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He played wheelchair basketball in high school, and was good enough at it to earn a full scholarship to New Mexico State University. Then his girlfriend got pregnant, they had a son, and plans for college were dropped. "I got a job, I got an apartment; I tried to do the right thing."

Gilliland, who grew up in Phoenix, caught a rugby practice at ASU in 1995 and instantly took to it. "I never got to prove myself growing up, but with rugby, I knew how to move my chair," he says. "I found the thing -- the one thing -- I was really good at."

Part of Gilliland's success rests in the fact that he is what murderballers call a "disease." As someone who grew up disabled as the result of illness, Gilliland has spent more time in a chair than "injuries," his teammates point out, and he also has more motion in his trunk, which allows him to use his torso in addition to his arms to wriggle in and out of tight situations.

On the court, Gilliland is a being transformed, intense and immensely driven. His dexterity, as well as the power his pistonlike arms exude as he maneuvers his way through a defensive line, is daunting. Gilliland plays smart and plays hard, pushing up and down the court, head down, his tattooed shoulders tucked close to his body. He knows the sweet spot on an opponent's chair that, when struck with the right angle and intensity, will send him crashing to the ground. He's considered by both teammates and opponents as one of the best players in the world, and his speed, force and ball-handling skills can mean the difference between a win or a loss for the Phoenix Heat, a fact the other players know all too well, and won't let him forget.

Gilliland was considered a traitor by many on the team when he left Phoenix last year to play for the Heat's nemesis, the Texas Stampede. His departure was a blow to many of his teammates, who were also some of his closest friends. It's been a long road back, and his year away has changed things between Gilliland and the Heat.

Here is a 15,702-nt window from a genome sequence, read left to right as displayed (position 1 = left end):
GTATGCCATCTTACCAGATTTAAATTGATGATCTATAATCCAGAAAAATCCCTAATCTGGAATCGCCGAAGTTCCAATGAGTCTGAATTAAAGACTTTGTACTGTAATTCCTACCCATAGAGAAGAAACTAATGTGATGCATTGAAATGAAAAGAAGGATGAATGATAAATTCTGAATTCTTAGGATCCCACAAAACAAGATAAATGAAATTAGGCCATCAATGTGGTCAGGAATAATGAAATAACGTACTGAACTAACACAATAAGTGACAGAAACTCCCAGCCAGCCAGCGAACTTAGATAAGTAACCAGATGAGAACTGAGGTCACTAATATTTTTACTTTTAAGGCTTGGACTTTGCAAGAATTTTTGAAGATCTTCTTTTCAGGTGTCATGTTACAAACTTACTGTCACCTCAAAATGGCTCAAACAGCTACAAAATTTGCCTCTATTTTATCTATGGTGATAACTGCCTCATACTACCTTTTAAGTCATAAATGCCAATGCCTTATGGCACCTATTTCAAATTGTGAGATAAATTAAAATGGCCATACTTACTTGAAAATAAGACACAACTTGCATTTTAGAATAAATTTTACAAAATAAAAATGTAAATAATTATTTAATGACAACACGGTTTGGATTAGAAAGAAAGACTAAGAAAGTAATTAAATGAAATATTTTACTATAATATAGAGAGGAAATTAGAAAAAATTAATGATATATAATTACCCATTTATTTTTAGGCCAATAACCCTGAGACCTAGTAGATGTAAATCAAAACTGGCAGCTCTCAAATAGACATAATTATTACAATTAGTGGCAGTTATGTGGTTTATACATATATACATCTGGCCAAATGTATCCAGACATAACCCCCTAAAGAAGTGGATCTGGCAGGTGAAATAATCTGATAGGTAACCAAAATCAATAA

"Andy and I had a really good relationship, before." Gilliland says. "When I left, Andy thought I was betraying our friendship. Scott thought I was betraying rugby."

Neither was the case, Gilliland explains with a sigh. "I've lived here all my life, and I've wanted to leave for a long time," he says. "Growing up, my parents did everything for me, and I wanted to see if I could survive without them. I went there and started a whole different life. That's an achievement."

At the end of his year in Texas, Gilliland was ready to come home and play for the Heat again. He's close to his family, which includes his 6-year-old son, and -- until this summer -- his younger brother, Matthew. Convincing the team he left behind to take him back wasn't easy. After all, Gilliland led Texas to a win over the Heat last year. The one-point loss was devastating for Phoenix, and it's still a sore subject, even after Gilliland's return to the fold.

"We hate Texas," says Hogsett. "I mean we really hate them. They're our archrivals. Mike could have gone anywhere, but the fact that he went to them, to Texas . . ." he shakes his head, ". . . that hurt."

Cohn, meanwhile, blames Gilliland's defection on ambition. "We were really close before, and I'm not going to hold a grudge, but something like this diminishes a friendship," he says. "He didn't think about the fact that he was leaving us all behind. He wanted to win."

In the end, it took a tragedy to transcend the politics. "They didn't want me back at first. They really didn't," Gilliland says, his eyes turning away. "We had one or two confrontations, and then I lost my younger brother in a car accident in August. Next to my son, I loved him more than anything." He pauses. "It's sad to say, but that helped things in a way."

"When his brother died, all the bad feelings ended," Cohn notes. "There was no question anymore."

After months of training -- and a tedious plane-and-bus trip from Phoenix to Birmingham -- the nine players of the Heat wheel onto the floor of the Alabama "Demolition Derby," the three-day international tournament where murderballers test themselves and scope out the competition that the postseason championships will bring their way.

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Susy Buchanan